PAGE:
Aspergers Life Expectancy

Asperger Syndrome is described in the Diagnostic and Statistical Manual of Mental Disorders as a neurodevelopmental disorder that manifests as difficulty with social situations and nonverbal communication. In some instances, the disorder is characterized by repetitive behavioral patterns and interests. Asperger's is among a range of conditions on the Autism spectrum. As a milder form of Autism, people with Asperger's have typically normal intelligence and language compared to other disorders on the spectrum.

Asperger's affects 31 people globally, as of 2013. It is unknown how many American's suffer from Asperger's due to its difficulty to properly diagnose. Likewise, many Americans will live with Asperger's without ever receiving a formal diagnosis.

How Is Asperger's Diagnosed?

Asperger Syndrome is difficult to diagnose and formal diagnoses are often delayed. There are, however, several signs and symptoms that most people living with Asperger's will share. These symptoms include repetitive, stereotyped behavior, social interaction impairments and difficulty communicating nonverbally. It's also determined by the absence of other signs and symptoms that could possibly meet the criteria of other developmental disorders or schizophrenia.

In some cases, it's difficult to distinguish Asperger Syndrome from High-Functioning Autism as both disorders have overlapping symptoms. For those who are diagnosed, however, it's usually done between the ages of 4 and 11. This process usually starts with an early screening by a pediatrician, at which point, should they observe identifying signs, the child is sent for a more comprehensive team evaluation that usually includes a neurologist, psychologist, psychiatrist and a number of other experts in the field of diagnosing Asperger Syndrome.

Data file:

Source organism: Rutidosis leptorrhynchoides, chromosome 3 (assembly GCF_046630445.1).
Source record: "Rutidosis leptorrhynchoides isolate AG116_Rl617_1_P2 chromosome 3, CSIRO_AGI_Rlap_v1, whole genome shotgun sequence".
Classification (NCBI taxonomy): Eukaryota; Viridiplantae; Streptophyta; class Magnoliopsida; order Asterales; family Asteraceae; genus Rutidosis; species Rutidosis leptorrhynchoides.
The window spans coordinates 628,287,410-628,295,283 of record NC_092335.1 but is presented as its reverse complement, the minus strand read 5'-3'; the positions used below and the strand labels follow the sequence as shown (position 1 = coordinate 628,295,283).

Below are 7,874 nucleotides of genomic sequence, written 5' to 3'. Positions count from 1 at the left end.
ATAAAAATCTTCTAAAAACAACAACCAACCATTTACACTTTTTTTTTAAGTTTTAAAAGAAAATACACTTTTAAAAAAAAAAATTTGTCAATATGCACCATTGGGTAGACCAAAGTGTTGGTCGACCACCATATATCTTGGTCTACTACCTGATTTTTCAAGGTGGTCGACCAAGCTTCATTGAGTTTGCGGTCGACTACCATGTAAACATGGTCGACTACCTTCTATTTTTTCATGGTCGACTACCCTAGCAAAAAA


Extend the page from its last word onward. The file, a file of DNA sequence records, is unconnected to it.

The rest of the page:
How Long Do People With Asperger's Live?

Asperger Syndrome is not a life-threatening disorder in itself and the occurrence of the disorder doesn't seem to affect longevity and life expectancy primarily. People with Asperger Syndrome can expect to fall into the normal ranges of life expectancy based on their sex and location rather than by their disorder.

That said, depression as a result of having Asperger's can play a role in life expectancy by having a negative impact on suicide rates. According to a 2016 study, adults with Autism die 16 years younger than the average member of the general population. It's these secondary mental health issues that ultimately have the most impact on life expectancy of people who suffer from Asperger Syndrome as opposed to the disorder itself having an impact on physical health that results in a shorter lifespan.

Quality of Life

While the life expectancy of people living with Asperger Syndrome doesn't appear to be affected by the disorder, quality of life can often be affected negatively. For those with Asperger's, there is an increase in prevalence of psychiatric conditions, such as anxiety disorder and depressive disorder. Though these issues can last a lifetime for some, the long-term effects are more positive, with most symptoms becoming better with time. Social impairment, however, typically resides in people throughout their lives, though it can be treated through a number of different methods, including behavioral therapy.

Though people with Asperger Syndrome exhibit high cognitive potential, they typically remain at home and work alone. People with Asperger's often feel a sense of "different-ness" which can lead to withdrawal from society. Adults with Asperger's, therefore, can feel a resulting sense of anxiety, stress, hyperactivity, aggression and become inattentive and obsessive.

For people with Asperger Syndrome, a normal, healthy lifestyle can be achieved, especially depending on the severity of the disorder. Though higher rates of depression and anxiety are noted among adults, children suffering from Asperger's can see the severity of their symptoms diminish with age, though never fully disappear. Still, compared to disorders on the Autism Spectrum, Asperger Syndrome won't affect life expectancy directly in a significant way.